Muslim-Arab women have faced lifelong battles with divorce due to the Islamic "Triple Talaq" practice, in which a woman is granted divorce only if her husband utters the words "I divorce you" three times.
Societal and cultural barriers have made it exceptionally hard for women to initiate divorce, even when proof of domestic abuse is evident.
However, one Emirati woman - who has been in a toxic relationship for three years with a man who refused to divorce her - decided to take the matter into her own hands in the most savage way possible.
The woman took her husband's cell phone while he was sleeping and texted herself a message - which read "I divorce you" - three times.
According to one Muslim scholar, the text message is a valid "Triple Talaq" method.
To unlock his mobile device, the woman "used his fingertip to access his phone," according to Al Arabiya.
She then took the case to court, however, officials at the Dubai Personal Status court demanded she presents the "source of the message," which led to her confessing what she had done out of desperation.
The husband learned what his wife had done, and instead of granting her a divorce, he vowed to make the "divorce process in court as hard and slow as possible."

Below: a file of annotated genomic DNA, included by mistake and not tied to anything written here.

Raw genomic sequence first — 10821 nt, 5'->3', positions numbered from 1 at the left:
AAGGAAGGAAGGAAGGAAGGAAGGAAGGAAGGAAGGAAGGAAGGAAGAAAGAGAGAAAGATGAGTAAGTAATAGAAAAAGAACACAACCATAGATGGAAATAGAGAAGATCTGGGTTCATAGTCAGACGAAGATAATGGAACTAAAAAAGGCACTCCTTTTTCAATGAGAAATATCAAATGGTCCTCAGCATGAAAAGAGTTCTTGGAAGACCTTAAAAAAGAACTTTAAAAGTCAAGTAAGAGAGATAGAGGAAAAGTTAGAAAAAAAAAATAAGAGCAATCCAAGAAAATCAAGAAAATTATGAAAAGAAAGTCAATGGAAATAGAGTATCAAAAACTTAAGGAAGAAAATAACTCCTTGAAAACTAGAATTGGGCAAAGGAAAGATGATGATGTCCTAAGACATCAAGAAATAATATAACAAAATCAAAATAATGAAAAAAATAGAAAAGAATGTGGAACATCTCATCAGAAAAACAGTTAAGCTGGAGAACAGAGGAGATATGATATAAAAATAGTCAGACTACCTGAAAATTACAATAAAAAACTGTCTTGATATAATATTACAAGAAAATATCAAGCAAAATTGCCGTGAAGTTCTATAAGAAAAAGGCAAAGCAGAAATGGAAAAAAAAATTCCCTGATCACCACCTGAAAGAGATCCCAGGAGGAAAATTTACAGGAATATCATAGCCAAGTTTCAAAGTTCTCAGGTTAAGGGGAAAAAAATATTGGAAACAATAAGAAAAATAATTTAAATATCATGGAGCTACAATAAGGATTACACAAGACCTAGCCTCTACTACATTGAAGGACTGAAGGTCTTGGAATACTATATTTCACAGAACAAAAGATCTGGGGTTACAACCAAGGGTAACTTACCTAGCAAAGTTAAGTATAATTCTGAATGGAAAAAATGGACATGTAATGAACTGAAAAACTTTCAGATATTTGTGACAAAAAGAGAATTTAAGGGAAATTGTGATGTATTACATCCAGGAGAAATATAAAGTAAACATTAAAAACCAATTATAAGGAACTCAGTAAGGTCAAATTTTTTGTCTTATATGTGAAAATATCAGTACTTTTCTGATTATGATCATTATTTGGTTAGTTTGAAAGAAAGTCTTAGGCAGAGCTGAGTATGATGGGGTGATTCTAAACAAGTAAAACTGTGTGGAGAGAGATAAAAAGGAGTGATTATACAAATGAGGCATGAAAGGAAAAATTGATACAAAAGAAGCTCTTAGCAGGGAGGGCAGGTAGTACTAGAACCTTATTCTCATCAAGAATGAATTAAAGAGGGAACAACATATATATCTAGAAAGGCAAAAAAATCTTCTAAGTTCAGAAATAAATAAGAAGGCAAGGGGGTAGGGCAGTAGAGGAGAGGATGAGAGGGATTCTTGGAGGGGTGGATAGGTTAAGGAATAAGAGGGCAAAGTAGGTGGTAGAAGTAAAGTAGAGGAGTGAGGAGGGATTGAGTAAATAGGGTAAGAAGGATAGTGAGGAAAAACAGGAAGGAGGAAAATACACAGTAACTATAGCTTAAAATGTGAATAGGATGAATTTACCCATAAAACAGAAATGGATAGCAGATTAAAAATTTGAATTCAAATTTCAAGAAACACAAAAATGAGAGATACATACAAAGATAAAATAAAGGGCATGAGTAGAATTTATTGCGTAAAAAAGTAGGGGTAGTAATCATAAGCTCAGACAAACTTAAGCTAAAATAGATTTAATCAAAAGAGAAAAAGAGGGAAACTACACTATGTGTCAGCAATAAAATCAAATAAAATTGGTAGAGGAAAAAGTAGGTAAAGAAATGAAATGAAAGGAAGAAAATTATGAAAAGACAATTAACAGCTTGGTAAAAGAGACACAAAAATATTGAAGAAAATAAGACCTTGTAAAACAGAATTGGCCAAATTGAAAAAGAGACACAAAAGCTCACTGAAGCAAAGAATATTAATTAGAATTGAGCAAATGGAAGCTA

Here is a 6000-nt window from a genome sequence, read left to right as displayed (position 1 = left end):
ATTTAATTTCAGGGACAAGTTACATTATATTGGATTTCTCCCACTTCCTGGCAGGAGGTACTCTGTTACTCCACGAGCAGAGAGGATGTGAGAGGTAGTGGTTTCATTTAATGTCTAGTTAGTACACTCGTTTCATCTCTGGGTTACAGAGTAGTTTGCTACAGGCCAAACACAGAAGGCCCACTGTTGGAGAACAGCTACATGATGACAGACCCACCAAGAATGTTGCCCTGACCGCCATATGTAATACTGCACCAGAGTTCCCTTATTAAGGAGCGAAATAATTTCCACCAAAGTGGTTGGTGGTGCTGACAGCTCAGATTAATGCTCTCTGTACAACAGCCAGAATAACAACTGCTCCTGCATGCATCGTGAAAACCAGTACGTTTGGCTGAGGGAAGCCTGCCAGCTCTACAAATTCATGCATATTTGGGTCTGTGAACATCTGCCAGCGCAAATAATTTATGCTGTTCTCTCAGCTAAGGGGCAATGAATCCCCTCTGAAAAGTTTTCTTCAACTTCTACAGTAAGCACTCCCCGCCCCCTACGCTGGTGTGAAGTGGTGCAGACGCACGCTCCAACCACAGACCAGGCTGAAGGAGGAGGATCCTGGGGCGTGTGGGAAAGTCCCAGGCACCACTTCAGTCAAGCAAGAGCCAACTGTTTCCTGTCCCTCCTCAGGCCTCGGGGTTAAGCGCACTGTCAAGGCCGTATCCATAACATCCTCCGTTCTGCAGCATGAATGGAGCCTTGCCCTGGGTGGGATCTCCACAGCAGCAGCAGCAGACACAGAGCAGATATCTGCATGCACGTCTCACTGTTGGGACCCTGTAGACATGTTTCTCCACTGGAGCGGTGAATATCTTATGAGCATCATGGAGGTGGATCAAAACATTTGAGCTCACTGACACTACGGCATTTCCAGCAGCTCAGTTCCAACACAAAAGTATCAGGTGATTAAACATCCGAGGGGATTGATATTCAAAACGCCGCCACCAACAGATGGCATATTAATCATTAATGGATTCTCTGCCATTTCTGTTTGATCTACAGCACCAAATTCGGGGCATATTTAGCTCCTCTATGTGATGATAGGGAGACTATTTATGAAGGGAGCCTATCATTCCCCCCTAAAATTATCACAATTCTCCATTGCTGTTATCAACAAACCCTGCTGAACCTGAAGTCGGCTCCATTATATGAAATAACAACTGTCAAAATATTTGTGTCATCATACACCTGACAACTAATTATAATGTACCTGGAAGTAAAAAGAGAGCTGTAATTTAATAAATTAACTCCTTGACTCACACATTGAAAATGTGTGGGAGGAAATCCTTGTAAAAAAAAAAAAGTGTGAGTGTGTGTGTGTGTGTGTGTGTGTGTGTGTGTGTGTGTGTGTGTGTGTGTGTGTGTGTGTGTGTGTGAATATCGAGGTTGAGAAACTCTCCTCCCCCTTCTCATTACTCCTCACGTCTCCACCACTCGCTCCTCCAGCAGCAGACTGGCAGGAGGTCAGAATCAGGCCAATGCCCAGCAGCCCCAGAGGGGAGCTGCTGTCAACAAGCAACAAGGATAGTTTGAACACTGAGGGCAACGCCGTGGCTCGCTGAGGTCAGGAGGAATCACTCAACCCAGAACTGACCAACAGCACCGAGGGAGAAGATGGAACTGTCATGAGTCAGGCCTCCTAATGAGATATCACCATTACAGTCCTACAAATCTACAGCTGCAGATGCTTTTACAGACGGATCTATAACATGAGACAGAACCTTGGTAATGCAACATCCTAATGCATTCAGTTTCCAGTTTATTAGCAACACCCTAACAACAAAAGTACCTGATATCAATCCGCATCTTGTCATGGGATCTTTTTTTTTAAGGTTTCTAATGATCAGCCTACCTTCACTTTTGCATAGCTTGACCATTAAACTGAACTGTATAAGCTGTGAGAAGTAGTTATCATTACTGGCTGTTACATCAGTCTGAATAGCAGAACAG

Whatsapp messages and divorce in UAE
Earlier this month, with regards to laws surrounding divorce via virtual means, Hassan Mohsen Elhais, a legal consultant at Al Rowaad Advocates and Legal Consultants, provided a detailed explanation to The National.
"Written correspondence includes emails, text messages, WhatsApp messages and other commonly used tools of written communication. However, these need to be printed and translated by legal translators prior to being submitted to court. They are then considered as an acceptable form of written correspondence and can be taken into account by the court as evidence," Elhais said.
In most cases, the Family Court in Dubai accepts "all written correspondence between the parties as evidence."
In the case of physical abuse, medical reports or witnesses are needed as evidence, according to Khaleej Times.